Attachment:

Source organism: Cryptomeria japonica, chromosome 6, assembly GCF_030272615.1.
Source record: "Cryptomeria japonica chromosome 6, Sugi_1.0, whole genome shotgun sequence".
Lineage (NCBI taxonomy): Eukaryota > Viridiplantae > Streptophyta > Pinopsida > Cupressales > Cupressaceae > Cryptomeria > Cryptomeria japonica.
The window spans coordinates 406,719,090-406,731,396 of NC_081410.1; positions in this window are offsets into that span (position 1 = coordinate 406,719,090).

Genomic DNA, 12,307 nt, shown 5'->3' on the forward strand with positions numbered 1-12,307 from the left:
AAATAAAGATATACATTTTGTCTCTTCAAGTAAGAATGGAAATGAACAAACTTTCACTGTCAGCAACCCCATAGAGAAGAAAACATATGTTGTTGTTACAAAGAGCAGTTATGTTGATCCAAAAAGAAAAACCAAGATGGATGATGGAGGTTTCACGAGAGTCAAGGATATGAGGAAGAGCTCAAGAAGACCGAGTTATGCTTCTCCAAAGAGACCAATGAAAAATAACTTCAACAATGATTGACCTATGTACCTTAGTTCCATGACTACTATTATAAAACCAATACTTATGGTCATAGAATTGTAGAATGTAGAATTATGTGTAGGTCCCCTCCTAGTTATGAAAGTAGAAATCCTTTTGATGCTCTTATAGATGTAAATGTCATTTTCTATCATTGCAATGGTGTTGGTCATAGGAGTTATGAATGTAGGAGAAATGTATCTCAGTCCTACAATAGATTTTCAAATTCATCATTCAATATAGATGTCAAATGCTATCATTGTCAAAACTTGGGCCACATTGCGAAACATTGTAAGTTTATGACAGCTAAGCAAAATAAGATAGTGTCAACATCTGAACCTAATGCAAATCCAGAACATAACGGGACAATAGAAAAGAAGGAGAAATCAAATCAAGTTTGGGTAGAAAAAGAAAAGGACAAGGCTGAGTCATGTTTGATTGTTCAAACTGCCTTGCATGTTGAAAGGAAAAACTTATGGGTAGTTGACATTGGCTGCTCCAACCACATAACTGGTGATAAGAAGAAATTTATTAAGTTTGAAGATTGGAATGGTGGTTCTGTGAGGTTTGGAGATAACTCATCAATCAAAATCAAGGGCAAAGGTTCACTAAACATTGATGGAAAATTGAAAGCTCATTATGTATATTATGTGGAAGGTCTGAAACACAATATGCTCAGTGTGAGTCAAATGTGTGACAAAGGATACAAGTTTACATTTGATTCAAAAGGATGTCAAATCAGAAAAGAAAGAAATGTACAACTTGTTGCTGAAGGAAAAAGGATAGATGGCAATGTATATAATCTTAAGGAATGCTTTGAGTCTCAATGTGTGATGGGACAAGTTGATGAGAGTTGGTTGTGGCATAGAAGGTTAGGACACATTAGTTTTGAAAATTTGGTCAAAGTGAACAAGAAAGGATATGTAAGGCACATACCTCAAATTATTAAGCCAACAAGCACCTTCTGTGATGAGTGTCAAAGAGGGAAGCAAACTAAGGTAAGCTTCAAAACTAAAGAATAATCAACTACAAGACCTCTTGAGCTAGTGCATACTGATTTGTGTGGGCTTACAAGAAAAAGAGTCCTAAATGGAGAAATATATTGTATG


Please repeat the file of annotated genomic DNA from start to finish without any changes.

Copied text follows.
Source organism: Cryptomeria japonica, chromosome 6, assembly GCF_030272615.1.
Source record: "Cryptomeria japonica chromosome 6, Sugi_1.0, whole genome shotgun sequence".
Lineage (NCBI taxonomy): Eukaryota > Viridiplantae > Streptophyta > Pinopsida > Cupressales > Cupressaceae > Cryptomeria > Cryptomeria japonica.
The window spans coordinates 406,719,090-406,731,396 of NC_081410.1; positions in this window are offsets into that span (position 1 = coordinate 406,719,090).

Genomic DNA, 12,307 nt, shown 5'->3' on the forward strand with positions numbered 1-12,307 from the left:
AAATAAAGATATACATTTTGTCTCTTCAAGTAAGAATGGAAATGAACAAACTTTCACTGTCAGCAACCCCATAGAGAAGAAAACATATGTTGTTGTTACAAAGAGCAGTTATGTTGATCCAAAAAGAAAAACCAAGATGGATGATGGAGGTTTCACGAGAGTCAAGGATATGAGGAAGAGCTCAAGAAGACCGAGTTATGCTTCTCCAAAGAGACCAATGAAAAATAACTTCAACAATGATTGACCTATGTACCTTAGTTCCATGACTACTATTATAAAACCAATACTTATGGTCATAGAATTGTAGAATGTAGAATTATGTGTAGGTCCCCTCCTAGTTATGAAAGTAGAAATCCTTTTGATGCTCTTATAGATGTAAATGTCATTTTCTATCATTGCAATGGTGTTGGTCATAGGAGTTATGAATGTAGGAGAAATGTATCTCAGTCCTACAATAGATTTTCAAATTCATCATTCAATATAGATGTCAAATGCTATCATTGTCAAAACTTGGGCCACATTGCGAAACATTGTAAGTTTATGACAGCTAAGCAAAATAAGATAGTGTCAACATCTGAACCTAATGCAAATCCAGAACATAACGGGACAATAGAAAAGAAGGAGAAATCAAATCAAGTTTGGGTAGAAAAAGAAAAGGACAAGGCTGAGTCATGTTTGATTGTTCAAACTGCCTTGCATGTTGAAAGGAAAAACTTATGGGTAGTTGACATTGGCTGCTCCAACCACATAACTGGTGATAAGAAGAAATTTATTAAGTTTGAAGATTGGAATGGTGGTTCTGTGAGGTTTGGAGATAACTCATCAATCAAAATCAAGGGCAAAGGTTCACTAAACATTGATGGAAAATTGAAAGCTCATTATGTATATTATGTGGAAGGTCTGAAACACAATATGCTCAGTGTGAGTCAAATGTGTGACAAAGGATACAAGTTTACATTTGATTCAAAAGGATGTCAAATCAGAAAAGAAAGAAATGTACAACTTGTTGCTGAAGGAAAAAGGATAGATGGCAATGTATATAATCTTAAGGAATGCTTTGAGTCTCAATGTGTGATGGGACAAGTTGATGAGAGTTGGTTGTGGCATAGAAGGTTAGGACACATTAGTTTTGAAAATTTGGTCAAAGTGAACAAGAAAGGATATGTAAGGCACATACCTCAAATTATTAAGCCAACAAGCACCTTCTGTGATGAGTGTCAAAGAGGGAAGCAAACTAAGGTAAGCTTCAAAACTAAAGAATAATCAACTACAAGACCTCTTGAGCTAGTGCATACTGATTTGTGTGGGCTTACAAGAAAAAGAGTCCTAAATGGAGAAATATATTGTATG